As Russia continues to mass military troops and equipment at Ukraine’s border while deflecting blame on so-called Ukrainian aggressions, the West’s response has been slow and hesitant. As has been the case for many decades, it will be up to the United States to draw red lines in Eastern Europe.
The Biden administration is undoubtedly managing competing priorities. But avoiding confrontation with Russia must also stay at the top of the agenda. To do this, the U.S. will need to develop a strategy that securely safeguards Eastern Europe from Russia while minimizing Western involvement.
Ukraine has become an intractable problem for the West, made worse by an absence of strategy toward the Kremlin. Russia has so far been allowed to blame Ukrainian or NATO aggressions for its military buildup along NATO’s Eastern Flank. The West should be vocal in calling out these Russian lies.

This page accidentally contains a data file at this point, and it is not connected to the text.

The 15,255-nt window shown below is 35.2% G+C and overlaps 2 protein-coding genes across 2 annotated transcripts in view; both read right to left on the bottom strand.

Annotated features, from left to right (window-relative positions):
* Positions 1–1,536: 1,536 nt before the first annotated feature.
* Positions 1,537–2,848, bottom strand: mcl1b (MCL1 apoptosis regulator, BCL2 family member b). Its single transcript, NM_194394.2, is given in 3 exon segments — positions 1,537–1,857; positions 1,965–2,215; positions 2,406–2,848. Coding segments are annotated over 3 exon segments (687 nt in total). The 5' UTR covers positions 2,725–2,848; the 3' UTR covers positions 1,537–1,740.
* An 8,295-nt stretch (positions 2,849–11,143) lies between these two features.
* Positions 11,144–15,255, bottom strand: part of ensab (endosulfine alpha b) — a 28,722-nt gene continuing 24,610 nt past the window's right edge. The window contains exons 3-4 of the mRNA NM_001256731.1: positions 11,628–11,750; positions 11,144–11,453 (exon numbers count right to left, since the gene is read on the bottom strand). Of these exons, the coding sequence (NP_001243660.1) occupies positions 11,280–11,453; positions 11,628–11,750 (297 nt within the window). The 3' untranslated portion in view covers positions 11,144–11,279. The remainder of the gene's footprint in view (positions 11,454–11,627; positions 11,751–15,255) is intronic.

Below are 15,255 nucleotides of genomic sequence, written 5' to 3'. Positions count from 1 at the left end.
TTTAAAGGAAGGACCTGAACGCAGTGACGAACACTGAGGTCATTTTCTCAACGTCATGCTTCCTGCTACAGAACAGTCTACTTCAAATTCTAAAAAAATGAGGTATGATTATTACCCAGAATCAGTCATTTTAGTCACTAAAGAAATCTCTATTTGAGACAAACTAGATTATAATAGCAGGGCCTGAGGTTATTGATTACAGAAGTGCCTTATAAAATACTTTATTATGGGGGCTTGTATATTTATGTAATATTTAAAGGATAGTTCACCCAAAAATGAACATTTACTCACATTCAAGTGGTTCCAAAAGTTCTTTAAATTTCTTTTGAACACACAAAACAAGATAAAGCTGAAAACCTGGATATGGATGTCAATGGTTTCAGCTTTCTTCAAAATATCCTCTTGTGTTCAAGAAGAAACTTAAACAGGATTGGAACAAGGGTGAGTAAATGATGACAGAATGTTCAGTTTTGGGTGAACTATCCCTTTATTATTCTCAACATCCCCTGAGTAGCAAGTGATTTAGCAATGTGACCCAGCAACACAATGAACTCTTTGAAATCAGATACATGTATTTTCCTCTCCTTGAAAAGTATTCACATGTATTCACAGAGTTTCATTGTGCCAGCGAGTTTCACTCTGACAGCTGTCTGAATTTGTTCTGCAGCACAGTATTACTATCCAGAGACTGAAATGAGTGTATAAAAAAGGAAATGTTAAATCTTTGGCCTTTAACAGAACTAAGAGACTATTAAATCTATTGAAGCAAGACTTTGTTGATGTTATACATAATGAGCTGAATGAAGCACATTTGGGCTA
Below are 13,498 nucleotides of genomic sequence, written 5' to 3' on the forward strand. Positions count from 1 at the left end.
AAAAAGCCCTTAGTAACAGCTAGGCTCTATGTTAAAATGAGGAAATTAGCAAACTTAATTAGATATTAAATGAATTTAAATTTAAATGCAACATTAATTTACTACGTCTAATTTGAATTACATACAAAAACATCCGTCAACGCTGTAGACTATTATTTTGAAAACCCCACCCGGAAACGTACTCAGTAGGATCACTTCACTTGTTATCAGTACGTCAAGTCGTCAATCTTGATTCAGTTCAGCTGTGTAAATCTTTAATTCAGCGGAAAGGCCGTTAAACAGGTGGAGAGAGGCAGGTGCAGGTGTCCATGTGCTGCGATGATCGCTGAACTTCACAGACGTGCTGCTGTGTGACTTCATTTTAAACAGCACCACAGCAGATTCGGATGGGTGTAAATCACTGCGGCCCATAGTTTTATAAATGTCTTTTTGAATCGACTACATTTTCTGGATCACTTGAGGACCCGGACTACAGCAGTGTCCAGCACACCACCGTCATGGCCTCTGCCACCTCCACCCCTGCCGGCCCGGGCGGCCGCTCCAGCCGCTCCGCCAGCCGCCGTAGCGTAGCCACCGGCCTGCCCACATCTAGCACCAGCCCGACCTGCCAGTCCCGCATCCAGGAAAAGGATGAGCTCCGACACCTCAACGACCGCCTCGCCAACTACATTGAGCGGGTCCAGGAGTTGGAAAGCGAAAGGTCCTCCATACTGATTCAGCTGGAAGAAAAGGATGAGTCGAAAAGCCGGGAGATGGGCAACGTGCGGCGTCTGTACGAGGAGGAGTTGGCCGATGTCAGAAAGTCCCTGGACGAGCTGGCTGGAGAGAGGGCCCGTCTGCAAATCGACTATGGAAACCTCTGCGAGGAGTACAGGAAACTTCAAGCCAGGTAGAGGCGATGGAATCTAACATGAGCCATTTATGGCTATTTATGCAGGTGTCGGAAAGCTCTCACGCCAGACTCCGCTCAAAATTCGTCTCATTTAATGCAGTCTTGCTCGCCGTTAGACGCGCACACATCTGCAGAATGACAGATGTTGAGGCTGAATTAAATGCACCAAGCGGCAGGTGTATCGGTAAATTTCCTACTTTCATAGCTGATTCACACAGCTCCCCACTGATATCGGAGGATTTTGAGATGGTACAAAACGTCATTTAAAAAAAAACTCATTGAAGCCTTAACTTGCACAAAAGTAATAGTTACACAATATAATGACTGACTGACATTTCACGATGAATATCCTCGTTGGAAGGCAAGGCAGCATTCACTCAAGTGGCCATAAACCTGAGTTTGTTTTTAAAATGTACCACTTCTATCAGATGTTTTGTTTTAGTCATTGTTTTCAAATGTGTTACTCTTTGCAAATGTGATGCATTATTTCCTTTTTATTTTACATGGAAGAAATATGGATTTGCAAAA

We must also realize that Russia is threatened by Ukraine’s independence, integrity and Western orientation. Ukraine, which has been fighting occupation for more than seven years, is vital to Western and U.S. interests and to European security and stability.
There are three clear steps the Biden administration must take if it hopes to de-escalate the crisis with Russia in Eastern Europe without being drawn into conflict. First, recognize that the Normandy Format has failed. Second, take the lead on peace negotiations with Russia. And third, shape a strategy for the Black Sea region.
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